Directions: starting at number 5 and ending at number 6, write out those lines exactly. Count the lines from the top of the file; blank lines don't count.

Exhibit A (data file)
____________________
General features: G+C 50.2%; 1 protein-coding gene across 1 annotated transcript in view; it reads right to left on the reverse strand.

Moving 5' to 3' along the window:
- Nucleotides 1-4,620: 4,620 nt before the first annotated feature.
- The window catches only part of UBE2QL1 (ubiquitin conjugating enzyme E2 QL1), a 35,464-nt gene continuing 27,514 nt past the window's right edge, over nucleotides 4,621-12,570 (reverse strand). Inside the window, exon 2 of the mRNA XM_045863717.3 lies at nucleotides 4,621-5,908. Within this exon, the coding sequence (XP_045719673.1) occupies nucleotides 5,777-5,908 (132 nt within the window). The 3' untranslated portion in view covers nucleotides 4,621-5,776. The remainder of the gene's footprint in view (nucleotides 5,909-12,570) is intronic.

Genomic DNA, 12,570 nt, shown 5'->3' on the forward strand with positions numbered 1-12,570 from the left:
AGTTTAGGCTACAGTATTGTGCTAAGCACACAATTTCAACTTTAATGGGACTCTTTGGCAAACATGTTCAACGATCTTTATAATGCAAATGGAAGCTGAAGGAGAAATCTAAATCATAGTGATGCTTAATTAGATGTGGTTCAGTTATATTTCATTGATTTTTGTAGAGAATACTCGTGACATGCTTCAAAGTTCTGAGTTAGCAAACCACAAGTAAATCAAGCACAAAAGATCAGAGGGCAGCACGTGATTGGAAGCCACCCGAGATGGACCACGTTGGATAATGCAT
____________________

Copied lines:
Genomic DNA, 12,570 nt, shown 5'->3' on the forward strand with positions numbered 1-12,570 from the left:
AGTTTAGGCTACAGTATTGTGCTAAGCACACAATTTCAACTTTAATGGGACTCTTTGGCAAACATGTTCAACGATCTTTATAATGCAAATGGAAGCTGAAGGAGAAATCTAAATCATAGTGATGCTTAATTAGATGTGGTTCAGTTATATTTCATTGATTTTTGTAGAGAATACTCGTGACATGCTTCAAAGTTCTGAGTTAGCAAACCACAAGTAAATCAAGCACAAAAGATCAGAGGGCAGCACGTGATTGGAAGCCACCCGAGATGGACCACGTTGGATAATGCAT